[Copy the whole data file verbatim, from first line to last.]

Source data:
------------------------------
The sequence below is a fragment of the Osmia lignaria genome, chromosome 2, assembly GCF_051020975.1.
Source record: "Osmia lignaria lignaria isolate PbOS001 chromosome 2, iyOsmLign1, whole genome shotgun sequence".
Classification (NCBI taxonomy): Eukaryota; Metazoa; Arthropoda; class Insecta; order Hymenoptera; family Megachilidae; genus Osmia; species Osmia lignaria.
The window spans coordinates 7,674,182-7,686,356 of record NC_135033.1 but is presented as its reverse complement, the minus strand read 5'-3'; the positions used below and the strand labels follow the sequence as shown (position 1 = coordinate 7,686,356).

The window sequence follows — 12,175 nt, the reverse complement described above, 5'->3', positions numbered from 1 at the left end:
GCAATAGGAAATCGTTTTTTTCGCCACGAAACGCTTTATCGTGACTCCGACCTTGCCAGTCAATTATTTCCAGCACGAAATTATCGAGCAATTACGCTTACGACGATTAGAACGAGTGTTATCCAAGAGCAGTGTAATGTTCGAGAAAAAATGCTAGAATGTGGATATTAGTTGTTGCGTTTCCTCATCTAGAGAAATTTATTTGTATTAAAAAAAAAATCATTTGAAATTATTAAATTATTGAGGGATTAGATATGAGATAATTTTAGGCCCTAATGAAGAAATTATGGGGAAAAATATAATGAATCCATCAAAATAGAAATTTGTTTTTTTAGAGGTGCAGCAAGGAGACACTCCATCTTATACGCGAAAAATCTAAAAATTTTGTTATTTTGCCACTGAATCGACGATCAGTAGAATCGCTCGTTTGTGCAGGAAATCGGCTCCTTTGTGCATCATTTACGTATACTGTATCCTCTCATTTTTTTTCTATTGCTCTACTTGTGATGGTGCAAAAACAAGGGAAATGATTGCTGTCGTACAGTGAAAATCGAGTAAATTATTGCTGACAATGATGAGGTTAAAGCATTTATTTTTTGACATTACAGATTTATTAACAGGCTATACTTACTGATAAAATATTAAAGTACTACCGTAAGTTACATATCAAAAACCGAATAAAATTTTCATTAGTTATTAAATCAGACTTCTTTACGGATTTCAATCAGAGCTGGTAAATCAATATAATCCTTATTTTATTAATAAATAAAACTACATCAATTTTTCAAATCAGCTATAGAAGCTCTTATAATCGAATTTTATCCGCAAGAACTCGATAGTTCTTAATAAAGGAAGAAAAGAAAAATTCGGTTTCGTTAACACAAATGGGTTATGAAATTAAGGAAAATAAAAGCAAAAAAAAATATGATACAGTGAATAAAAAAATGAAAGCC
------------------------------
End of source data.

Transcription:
The sequence below is a fragment of the Osmia lignaria genome, chromosome 2, assembly GCF_051020975.1.
Source record: "Osmia lignaria lignaria isolate PbOS001 chromosome 2, iyOsmLign1, whole genome shotgun sequence".
Classification (NCBI taxonomy): Eukaryota; Metazoa; Arthropoda; class Insecta; order Hymenoptera; family Megachilidae; genus Osmia; species Osmia lignaria.
The window spans coordinates 7,674,182-7,686,356 of record NC_135033.1 but is presented as its reverse complement, the minus strand read 5'-3'; the positions used below and the strand labels follow the sequence as shown (position 1 = coordinate 7,686,356).

The window sequence follows — 12,175 nt, the reverse complement described above, 5'->3', positions numbered from 1 at the left end:
GCAATAGGAAATCGTTTTTTTCGCCACGAAACGCTTTATCGTGACTCCGACCTTGCCAGTCAATTATTTCCAGCACGAAATTATCGAGCAATTACGCTTACGACGATTAGAACGAGTGTTATCCAAGAGCAGTGTAATGTTCGAGAAAAAATGCTAGAATGTGGATATTAGTTGTTGCGTTTCCTCATCTAGAGAAATTTATTTGTATTAAAAAAAAAATCATTTGAAATTATTAAATTATTGAGGGATTAGATATGAGATAATTTTAGGCCCTAATGAAGAAATTATGGGGAAAAATATAATGAATCCATCAAAATAGAAATTTGTTTTTTTAGAGGTGCAGCAAGGAGACACTCCATCTTATACGCGAAAAATCTAAAAATTTTGTTATTTTGCCACTGAATCGACGATCAGTAGAATCGCTCGTTTGTGCAGGAAATCGGCTCCTTTGTGCATCATTTACGTATACTGTATCCTCTCATTTTTTTTCTATTGCTCTACTTGTGATGGTGCAAAAACAAGGGAAATGATTGCTGTCGTACAGTGAAAATCGAGTAAATTATTGCTGACAATGATGAGGTTAAAGCATTTATTTTTTGACATTACAGATTTATTAACAGGCTATACTTACTGATAAAATATTAAAGTACTACCGTAAGTTACATATCAAAAACCGAATAAAATTTTCATTAGTTATTAAATCAGACTTCTTTACGGATTTCAATCAGAGCTGGTAAATCAATATAATCCTTATTTTATTAATAAATAAAACTACATCAATTTTTCAAATCAGCTATAGAAGCTCTTATAATCGAATTTTATCCGCAAGAACTCGATAGTTCTTAATAAAGGAAGAAAAGAAAAATTCGGTTTCGTTAACACAAATGGGTTATGAAATTAAGGAAAATAAAAGCAAAAAAAAATATGATACAGTGAATAAAAAAATGAAAGCC